Long-term use of the wearable computers and Land Warrior ensembles may have unknown physiological effects on the human body. For soldiers, the combination of functions may also have unknown effects on combat effectiveness and performance. As such systems are used for longer periods of time, it will be important to test their effect on the wearer’s body.
Considering all levels in the system, power management of general-purpose computing functions can decrease power requirements by a factor of 2. Reducing peak power demand is especially important, because it increases the life of the energy source. Designing a system using aggressive techniques tailored to the application and to the user modes of interaction can reduce power requirements for computation and communication by several orders of magnitude. In turn, this will reduce weight required for the power sources and enable the system to utilize distributed versus centralized sources.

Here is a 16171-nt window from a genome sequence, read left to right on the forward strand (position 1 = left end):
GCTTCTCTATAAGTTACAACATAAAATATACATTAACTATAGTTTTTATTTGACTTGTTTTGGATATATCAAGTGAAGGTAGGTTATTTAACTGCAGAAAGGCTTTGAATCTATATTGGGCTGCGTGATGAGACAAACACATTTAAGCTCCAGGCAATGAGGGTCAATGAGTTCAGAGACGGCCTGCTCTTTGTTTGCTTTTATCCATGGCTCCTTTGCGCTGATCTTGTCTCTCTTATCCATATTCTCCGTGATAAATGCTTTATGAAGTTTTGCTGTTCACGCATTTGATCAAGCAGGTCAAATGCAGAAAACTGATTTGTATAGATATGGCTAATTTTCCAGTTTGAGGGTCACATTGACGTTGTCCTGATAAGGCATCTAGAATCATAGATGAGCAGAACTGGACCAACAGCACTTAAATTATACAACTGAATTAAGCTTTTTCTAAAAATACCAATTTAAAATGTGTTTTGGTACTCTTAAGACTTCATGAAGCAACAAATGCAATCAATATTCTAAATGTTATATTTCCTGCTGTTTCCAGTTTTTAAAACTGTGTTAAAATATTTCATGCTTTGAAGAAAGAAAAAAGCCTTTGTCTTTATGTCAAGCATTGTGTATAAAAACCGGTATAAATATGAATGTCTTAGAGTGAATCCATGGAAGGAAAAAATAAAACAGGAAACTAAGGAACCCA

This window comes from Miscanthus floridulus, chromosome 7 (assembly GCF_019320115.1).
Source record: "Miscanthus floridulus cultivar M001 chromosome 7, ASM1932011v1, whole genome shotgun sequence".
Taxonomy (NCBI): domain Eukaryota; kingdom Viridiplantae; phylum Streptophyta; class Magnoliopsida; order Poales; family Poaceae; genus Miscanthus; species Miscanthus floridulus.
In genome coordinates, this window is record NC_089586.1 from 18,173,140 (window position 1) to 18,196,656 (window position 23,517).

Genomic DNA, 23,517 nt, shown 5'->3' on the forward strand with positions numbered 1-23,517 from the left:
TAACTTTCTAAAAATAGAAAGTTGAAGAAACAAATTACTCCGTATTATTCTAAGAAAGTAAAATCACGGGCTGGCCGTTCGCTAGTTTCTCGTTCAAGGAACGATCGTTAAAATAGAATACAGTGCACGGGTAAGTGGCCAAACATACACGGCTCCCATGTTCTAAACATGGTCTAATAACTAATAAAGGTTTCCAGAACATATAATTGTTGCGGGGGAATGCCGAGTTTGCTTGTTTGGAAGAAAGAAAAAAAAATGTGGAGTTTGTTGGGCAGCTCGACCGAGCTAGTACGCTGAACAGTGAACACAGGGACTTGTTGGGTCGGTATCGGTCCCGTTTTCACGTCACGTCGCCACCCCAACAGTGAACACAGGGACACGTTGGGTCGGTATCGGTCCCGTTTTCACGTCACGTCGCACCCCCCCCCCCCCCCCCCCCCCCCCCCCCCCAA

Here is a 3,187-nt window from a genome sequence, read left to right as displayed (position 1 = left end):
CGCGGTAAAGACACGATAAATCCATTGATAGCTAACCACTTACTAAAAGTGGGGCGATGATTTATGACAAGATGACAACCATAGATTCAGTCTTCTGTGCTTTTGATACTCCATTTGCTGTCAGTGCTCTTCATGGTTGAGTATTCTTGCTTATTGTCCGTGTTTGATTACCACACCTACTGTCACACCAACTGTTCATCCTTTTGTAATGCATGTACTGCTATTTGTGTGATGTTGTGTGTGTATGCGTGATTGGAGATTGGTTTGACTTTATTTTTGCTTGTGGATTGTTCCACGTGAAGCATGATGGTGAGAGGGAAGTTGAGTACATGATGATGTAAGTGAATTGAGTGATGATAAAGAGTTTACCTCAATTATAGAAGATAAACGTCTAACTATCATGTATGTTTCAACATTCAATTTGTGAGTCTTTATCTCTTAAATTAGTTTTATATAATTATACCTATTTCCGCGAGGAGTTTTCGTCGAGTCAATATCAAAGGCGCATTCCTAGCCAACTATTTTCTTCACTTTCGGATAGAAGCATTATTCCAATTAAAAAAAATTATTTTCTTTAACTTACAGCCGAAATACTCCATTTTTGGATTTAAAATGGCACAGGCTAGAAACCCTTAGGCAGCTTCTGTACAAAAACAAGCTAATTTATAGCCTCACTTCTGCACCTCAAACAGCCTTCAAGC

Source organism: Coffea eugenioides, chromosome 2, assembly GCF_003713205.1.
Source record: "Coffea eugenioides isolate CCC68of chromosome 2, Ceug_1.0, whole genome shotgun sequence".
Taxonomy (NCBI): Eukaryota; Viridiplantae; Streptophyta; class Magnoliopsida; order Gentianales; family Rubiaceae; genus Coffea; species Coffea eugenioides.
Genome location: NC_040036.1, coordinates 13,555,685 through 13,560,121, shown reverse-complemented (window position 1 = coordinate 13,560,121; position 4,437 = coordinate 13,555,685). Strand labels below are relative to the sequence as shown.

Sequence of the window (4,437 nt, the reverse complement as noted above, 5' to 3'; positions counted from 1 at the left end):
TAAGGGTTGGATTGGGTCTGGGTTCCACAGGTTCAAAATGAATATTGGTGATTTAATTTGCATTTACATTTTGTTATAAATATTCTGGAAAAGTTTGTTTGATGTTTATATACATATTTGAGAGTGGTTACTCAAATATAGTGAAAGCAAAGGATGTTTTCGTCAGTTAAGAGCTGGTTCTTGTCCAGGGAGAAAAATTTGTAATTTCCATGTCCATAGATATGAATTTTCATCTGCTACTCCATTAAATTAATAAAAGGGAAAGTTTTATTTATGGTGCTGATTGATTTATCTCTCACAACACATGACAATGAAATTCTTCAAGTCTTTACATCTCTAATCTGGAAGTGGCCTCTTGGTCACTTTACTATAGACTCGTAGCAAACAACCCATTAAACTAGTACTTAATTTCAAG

There are numerous ways to manage and reduce power using energy-efficient design techniques. R&D investment will be needed to enable the Army to evaluate the use of conventional architectures and logic and determine relative advantages of different architectures and circuits to employ for the analog and digital processing in soldier systems as well as to determine the appropriate levels of integration. Modern SoC technology must be demonstrated in soldier systems before its potential can be realized, and such technology will be essential to meet the grand challenge of a 2-W soldier system for future warriors.